In the introduction to their paper they note:

Social status in nonhuman primates is encoded by dominance rank, which defines which individuals yield to other individuals during competitive encounters. In settings in which hierarchies are strongly enforced or subordinates have little social support, low dominance rank can lead to chronic stress, immune compromise, and reproductive dysregulation.

On reading the paper I started to think about the way status is established in sport performance environments. I am now wondering what arrangements should be made to induct athletes into any performance context and to monitor their long term well being, particularly those who move from team to team.

Jenny Tung and her colleagues point out that:

Our results reinforce the idea that sensitivity to the social environment is reflected in changes in gene expression in the immune system, supporting an increasingly widely recognized link between neural, endocrine, and immune function. Moreover, our results demonstrate that these associations also appear to be highly plastic. Not only were gene expression data sufficient to robustly predict relative dominance rank but gene expression profiles also tracked dominance rank shifts closely enough to allow us to predict different rank positions for the same individuals across time. These observations indicate that any causal relationship between dominance rank and gene regulation likely begins with rank, rather than vice versa.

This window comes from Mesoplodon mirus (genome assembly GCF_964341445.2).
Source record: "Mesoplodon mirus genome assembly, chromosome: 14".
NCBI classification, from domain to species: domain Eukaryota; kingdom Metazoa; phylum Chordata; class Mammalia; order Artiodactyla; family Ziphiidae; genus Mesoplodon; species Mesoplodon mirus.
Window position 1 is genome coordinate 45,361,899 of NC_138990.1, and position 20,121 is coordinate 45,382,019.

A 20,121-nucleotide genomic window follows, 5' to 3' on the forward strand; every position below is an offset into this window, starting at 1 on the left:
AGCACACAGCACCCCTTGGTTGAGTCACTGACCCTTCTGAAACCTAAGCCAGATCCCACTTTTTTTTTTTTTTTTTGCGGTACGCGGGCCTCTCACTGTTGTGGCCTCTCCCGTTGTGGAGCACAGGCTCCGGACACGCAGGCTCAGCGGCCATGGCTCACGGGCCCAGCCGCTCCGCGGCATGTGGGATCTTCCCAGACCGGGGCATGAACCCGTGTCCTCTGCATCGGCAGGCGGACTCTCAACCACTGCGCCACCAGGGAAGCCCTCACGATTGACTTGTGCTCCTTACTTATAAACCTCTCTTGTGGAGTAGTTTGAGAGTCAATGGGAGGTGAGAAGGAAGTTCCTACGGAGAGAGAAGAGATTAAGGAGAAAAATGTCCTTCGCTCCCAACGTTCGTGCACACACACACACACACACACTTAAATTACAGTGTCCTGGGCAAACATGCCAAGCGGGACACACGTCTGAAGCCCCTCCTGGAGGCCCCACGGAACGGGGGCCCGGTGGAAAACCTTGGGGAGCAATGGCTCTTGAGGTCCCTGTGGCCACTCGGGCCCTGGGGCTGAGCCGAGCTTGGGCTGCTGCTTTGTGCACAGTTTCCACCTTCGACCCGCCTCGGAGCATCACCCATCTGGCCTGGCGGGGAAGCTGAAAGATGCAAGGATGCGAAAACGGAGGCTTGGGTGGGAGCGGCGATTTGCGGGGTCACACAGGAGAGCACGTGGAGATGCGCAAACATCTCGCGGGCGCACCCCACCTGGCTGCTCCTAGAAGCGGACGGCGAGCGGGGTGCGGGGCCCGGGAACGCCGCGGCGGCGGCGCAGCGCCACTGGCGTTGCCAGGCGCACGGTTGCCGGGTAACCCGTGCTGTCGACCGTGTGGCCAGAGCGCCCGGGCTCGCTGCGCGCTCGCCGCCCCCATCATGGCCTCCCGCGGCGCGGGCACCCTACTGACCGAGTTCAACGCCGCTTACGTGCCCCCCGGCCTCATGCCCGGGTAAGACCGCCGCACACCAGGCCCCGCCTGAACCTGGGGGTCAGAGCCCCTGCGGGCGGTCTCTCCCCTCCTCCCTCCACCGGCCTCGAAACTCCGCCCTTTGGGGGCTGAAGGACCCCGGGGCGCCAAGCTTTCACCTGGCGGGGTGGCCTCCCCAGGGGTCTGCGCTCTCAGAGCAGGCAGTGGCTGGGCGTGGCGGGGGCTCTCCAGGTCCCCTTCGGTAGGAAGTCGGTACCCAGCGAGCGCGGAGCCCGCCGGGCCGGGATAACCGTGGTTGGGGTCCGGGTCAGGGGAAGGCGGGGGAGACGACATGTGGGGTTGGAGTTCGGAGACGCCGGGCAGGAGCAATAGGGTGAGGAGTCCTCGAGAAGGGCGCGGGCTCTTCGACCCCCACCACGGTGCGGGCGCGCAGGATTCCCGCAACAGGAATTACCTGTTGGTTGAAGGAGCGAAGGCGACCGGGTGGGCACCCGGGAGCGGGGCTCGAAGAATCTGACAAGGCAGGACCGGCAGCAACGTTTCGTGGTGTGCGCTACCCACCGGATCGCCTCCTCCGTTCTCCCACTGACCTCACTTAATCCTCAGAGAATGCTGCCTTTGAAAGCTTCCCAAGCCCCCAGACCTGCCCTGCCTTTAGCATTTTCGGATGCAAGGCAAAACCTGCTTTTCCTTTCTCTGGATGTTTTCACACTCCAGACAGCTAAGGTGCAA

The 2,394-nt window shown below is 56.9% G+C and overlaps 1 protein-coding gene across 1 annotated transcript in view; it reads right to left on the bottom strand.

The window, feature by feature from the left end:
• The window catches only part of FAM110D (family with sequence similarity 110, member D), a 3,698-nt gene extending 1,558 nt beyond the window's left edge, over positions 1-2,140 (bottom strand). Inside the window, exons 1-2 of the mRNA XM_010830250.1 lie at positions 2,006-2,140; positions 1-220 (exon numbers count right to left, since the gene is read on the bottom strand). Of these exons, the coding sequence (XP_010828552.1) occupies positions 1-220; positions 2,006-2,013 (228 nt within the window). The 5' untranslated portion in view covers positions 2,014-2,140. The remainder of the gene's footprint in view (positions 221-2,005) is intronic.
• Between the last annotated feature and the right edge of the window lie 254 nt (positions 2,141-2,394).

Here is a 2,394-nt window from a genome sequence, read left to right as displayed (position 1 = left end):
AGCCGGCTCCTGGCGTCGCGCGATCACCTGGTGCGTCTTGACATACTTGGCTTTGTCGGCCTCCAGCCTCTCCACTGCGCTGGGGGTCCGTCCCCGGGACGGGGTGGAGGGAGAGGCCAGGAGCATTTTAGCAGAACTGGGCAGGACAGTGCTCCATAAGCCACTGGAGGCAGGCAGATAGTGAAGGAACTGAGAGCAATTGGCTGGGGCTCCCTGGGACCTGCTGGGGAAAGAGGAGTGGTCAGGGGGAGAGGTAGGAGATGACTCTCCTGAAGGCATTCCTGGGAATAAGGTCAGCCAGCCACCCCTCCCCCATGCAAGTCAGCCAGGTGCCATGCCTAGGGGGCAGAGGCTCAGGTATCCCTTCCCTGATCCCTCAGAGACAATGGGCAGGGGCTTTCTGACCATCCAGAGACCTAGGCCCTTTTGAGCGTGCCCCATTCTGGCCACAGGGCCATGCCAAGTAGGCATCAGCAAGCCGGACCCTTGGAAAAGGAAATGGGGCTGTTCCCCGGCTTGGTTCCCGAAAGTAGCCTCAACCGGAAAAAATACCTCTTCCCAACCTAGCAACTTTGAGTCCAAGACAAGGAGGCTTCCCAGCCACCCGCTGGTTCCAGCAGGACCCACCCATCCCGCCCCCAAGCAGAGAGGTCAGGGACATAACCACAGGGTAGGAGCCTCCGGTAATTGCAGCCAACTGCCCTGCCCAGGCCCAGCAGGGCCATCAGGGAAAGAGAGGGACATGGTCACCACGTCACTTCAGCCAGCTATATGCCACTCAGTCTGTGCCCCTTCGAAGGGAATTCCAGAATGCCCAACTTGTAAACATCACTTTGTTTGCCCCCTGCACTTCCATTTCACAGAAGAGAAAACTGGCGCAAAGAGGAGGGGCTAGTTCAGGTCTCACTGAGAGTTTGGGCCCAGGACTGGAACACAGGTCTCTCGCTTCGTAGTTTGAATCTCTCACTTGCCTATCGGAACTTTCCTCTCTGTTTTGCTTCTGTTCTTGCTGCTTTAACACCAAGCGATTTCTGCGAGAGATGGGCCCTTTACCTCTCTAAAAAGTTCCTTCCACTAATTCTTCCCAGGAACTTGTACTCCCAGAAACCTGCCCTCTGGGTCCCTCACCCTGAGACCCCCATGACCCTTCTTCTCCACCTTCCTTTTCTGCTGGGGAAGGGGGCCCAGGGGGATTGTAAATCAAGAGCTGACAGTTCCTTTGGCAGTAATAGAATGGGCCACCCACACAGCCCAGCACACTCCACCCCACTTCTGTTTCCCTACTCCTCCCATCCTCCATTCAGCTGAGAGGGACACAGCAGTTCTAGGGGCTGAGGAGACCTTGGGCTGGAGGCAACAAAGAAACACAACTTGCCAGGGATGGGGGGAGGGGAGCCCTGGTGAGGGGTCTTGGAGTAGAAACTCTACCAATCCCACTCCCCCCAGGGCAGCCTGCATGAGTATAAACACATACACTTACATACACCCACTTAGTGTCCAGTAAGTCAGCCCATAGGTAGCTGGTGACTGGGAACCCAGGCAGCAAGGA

This paper reinforces my thoughts about the support needed for the personal journey of athletes and has refocussed my consideration about the post-athlete career part of their lives.

Photo Credit

Crowds


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Discussing a Teaching Nursing Home Bid